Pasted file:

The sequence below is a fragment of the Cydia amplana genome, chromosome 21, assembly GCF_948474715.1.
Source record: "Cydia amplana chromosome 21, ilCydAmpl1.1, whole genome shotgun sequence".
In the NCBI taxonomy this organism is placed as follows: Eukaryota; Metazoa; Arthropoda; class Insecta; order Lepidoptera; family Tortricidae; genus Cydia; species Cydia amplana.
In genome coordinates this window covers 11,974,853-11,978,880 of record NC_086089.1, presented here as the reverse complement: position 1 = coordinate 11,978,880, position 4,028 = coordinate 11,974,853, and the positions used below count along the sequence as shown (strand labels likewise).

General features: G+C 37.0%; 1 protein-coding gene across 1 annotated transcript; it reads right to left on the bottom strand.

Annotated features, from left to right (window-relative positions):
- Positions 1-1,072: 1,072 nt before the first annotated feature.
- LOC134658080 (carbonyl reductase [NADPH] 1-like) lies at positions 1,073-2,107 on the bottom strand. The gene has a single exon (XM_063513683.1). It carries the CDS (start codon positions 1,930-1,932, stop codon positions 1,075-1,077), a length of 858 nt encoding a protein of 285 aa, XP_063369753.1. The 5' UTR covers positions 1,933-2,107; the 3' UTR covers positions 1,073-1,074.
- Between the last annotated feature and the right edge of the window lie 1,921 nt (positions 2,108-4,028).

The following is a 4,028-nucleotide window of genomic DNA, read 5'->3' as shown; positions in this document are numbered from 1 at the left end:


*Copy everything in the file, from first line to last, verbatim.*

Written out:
The sequence below is a fragment of the Cydia amplana genome, chromosome 21, assembly GCF_948474715.1.
Source record: "Cydia amplana chromosome 21, ilCydAmpl1.1, whole genome shotgun sequence".
In the NCBI taxonomy this organism is placed as follows: Eukaryota; Metazoa; Arthropoda; class Insecta; order Lepidoptera; family Tortricidae; genus Cydia; species Cydia amplana.
In genome coordinates this window covers 11,974,853-11,978,880 of record NC_086089.1, presented here as the reverse complement: position 1 = coordinate 11,978,880, position 4,028 = coordinate 11,974,853, and the positions used below count along the sequence as shown (strand labels likewise).

General features: G+C 37.0%; 1 protein-coding gene across 1 annotated transcript; it reads right to left on the bottom strand.

Annotated features, from left to right (window-relative positions):
- Positions 1-1,072: 1,072 nt before the first annotated feature.
- LOC134658080 (carbonyl reductase [NADPH] 1-like) lies at positions 1,073-2,107 on the bottom strand. The gene has a single exon (XM_063513683.1). It carries the CDS (start codon positions 1,930-1,932, stop codon positions 1,075-1,077), a length of 858 nt encoding a protein of 285 aa, XP_063369753.1. The 5' UTR covers positions 1,933-2,107; the 3' UTR covers positions 1,073-1,074.
- Between the last annotated feature and the right edge of the window lie 1,921 nt (positions 2,108-4,028).

The following is a 4,028-nucleotide window of genomic DNA, read 5'->3' as shown; positions in this document are numbered from 1 at the left end: